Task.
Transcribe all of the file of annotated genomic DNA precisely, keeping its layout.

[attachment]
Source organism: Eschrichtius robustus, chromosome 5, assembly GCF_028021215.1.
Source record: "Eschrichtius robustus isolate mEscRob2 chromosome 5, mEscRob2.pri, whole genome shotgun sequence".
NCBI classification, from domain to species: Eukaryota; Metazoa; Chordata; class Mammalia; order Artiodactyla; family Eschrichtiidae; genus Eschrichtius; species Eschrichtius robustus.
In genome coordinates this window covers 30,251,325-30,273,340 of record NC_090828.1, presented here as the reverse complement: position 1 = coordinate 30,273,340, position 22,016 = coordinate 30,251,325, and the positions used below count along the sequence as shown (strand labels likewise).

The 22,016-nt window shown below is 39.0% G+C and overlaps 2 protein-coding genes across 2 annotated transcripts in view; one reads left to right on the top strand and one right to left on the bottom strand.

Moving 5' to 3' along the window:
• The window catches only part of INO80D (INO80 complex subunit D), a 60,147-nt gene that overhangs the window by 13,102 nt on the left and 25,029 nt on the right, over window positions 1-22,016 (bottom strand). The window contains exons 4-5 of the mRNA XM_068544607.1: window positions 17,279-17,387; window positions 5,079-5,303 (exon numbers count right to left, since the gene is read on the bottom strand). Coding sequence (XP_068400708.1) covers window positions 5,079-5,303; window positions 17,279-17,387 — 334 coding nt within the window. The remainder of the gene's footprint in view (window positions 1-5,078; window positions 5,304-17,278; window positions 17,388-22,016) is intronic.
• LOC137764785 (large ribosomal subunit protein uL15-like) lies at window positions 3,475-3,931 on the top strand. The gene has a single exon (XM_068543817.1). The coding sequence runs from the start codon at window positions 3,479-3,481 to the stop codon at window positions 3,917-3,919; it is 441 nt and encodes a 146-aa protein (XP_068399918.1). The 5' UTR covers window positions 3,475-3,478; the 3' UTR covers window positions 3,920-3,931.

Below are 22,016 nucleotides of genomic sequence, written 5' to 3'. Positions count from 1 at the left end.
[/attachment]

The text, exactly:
Source organism: Eschrichtius robustus, chromosome 5, assembly GCF_028021215.1.
Source record: "Eschrichtius robustus isolate mEscRob2 chromosome 5, mEscRob2.pri, whole genome shotgun sequence".
NCBI classification, from domain to species: Eukaryota; Metazoa; Chordata; class Mammalia; order Artiodactyla; family Eschrichtiidae; genus Eschrichtius; species Eschrichtius robustus.
In genome coordinates this window covers 30,251,325-30,273,340 of record NC_090828.1, presented here as the reverse complement: position 1 = coordinate 30,273,340, position 22,016 = coordinate 30,251,325, and the positions used below count along the sequence as shown (strand labels likewise).

The 22,016-nt window shown below is 39.0% G+C and overlaps 2 protein-coding genes across 2 annotated transcripts in view; one reads left to right on the top strand and one right to left on the bottom strand.

Moving 5' to 3' along the window:
• The window catches only part of INO80D (INO80 complex subunit D), a 60,147-nt gene that overhangs the window by 13,102 nt on the left and 25,029 nt on the right, over window positions 1-22,016 (bottom strand). The window contains exons 4-5 of the mRNA XM_068544607.1: window positions 17,279-17,387; window positions 5,079-5,303 (exon numbers count right to left, since the gene is read on the bottom strand). Coding sequence (XP_068400708.1) covers window positions 5,079-5,303; window positions 17,279-17,387 — 334 coding nt within the window. The remainder of the gene's footprint in view (window positions 1-5,078; window positions 5,304-17,278; window positions 17,388-22,016) is intronic.
• LOC137764785 (large ribosomal subunit protein uL15-like) lies at window positions 3,475-3,931 on the top strand. The gene has a single exon (XM_068543817.1). The coding sequence runs from the start codon at window positions 3,479-3,481 to the stop codon at window positions 3,917-3,919; it is 441 nt and encodes a 146-aa protein (XP_068399918.1). The 5' UTR covers window positions 3,475-3,478; the 3' UTR covers window positions 3,920-3,931.

Below are 22,016 nucleotides of genomic sequence, written 5' to 3'. Positions count from 1 at the left end.